For companies that want the benefit of E-Verify but prefer not to use the system themselves, designated agents, usually as part of a commercial business, can provide that service. To use E-Verify, designated agents, like employers, must first enroll their company online. However, employers remain responsible for the proper use of the system by their designated agents.
E-Verify is voluntary for most employers, but mandatory for some in certain states:
- Arizona and Mississippi require all employers to use E-Verify.
- South Carolina encourages the use of E-Verify by all employers.
- Seven states require public contractors to use E-Verify:
Colorado, Georgia, Missouri, Nebraska, Oklahoma, Rhode Island, and Utah.
- Several states require their state agencies to participate in E-Verify:
Colorado, Georgia, Idaho, Minnesota, Missouri, Nebraska, North Carolina, Oklahoma, Rhode Island, and Utah.
A presidential executive order and subsequent Federal Acquisition Regulation (FAR) rule now require federal contractors to use E-Verify
As of September 8, 2009, employers with federal contracts or subcontracts that contain the FAR E-Verify clause are required to use E-Verify to determine the employment eligibility of:
- Employees performing direct, substantial work under those federal contracts
- New hires organization wide—regardless of whether they are working on a federal contract
The E-Verify Federal Acquisition Rule (FAR) applies to federal contracts awarded on or after September 8, 2009, that include the FAR E-Verify clause.
However, existing indefinite-delivery/indefinite-quantity (IDIQ) contracts awarded before that date may be modified on a bilateral basis to include the FAR E-Verify clause if:
The remaining period of performance extends at least six months after the E-Verify federal contractor rule effective date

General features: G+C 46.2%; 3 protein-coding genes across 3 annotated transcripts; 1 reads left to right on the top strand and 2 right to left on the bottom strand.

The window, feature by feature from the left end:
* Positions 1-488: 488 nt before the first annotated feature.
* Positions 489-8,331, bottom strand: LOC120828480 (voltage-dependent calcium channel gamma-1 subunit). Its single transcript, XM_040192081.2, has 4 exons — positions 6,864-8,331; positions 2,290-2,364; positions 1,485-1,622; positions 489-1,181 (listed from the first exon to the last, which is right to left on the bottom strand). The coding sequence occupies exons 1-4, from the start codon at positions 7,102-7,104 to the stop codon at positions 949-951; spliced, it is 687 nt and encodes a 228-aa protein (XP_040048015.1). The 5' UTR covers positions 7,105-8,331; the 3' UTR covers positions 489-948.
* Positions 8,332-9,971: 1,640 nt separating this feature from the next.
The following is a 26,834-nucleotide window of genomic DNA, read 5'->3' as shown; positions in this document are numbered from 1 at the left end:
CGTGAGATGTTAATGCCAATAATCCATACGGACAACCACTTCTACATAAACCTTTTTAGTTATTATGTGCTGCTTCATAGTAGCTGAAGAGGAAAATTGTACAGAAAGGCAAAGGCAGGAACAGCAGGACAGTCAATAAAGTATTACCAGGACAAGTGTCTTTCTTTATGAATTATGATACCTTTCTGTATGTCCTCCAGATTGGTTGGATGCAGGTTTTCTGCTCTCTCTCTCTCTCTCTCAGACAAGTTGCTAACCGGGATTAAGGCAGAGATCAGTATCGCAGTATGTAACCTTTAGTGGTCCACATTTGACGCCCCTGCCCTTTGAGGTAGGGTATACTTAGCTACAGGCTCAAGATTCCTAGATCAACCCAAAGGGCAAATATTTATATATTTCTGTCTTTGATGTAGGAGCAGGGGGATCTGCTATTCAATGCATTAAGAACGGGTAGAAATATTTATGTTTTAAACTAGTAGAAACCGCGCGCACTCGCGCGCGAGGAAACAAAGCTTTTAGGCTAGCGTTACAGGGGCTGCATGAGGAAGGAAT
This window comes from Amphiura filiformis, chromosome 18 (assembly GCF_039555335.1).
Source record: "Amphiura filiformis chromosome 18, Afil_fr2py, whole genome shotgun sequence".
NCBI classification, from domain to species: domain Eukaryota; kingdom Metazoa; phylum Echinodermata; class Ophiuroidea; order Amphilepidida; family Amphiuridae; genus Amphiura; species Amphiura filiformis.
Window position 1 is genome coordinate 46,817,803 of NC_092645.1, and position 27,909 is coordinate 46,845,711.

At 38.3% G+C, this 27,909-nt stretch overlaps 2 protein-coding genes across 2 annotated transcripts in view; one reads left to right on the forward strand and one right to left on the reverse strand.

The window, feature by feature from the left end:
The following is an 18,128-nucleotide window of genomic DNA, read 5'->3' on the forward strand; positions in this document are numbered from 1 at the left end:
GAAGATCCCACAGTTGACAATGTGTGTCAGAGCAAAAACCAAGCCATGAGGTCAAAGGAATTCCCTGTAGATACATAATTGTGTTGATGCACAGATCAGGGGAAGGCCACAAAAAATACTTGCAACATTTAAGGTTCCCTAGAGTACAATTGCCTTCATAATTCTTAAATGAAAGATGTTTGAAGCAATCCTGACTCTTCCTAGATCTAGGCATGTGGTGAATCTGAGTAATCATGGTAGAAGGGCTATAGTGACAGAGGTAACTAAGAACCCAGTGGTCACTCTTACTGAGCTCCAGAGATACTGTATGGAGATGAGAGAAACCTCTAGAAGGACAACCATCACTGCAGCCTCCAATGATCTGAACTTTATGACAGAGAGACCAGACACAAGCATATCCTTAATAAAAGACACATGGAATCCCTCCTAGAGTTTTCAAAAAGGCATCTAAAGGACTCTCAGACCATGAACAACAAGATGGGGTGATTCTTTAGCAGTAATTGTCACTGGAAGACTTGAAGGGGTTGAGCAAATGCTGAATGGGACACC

The amount of work or number of orders expected under the remaining performance period is substantial
Certain federal contractors are only required to verify employees assigned to a covered federal contract.
State and local governments
Institutions of higher education
Governments of federally recognized Native American tribes
Sureties performing under a takeover agreement entered into with a federal agency pursuant to a performance bond
Determining which employees perform substantive work on a federal contract according to the E-Verify Federal Acquisition Rule
An employee is considered assigned to a federal contract when the employee is performing substantial work on a federal contract. When an employee is only performing support work, such as overhead type functions, the employee is not considered to be working on a federal contract.
Federal Acquisition Regulation (FAR) Stats Update
As of September 8, 2009, employers with federal contracts or subcontracts that contain the FAR E-Verify clause are required to use E-Verify.
The use of E-Verify is growing rapidly
More than 1400 new employers enroll every week.
A Social Security number is needed to run an E-Verify query
Interestingly, there are more than 50 different versions of the Social Security card, all of which are valid. Until 1976, original cards and replacement cards were different from each other.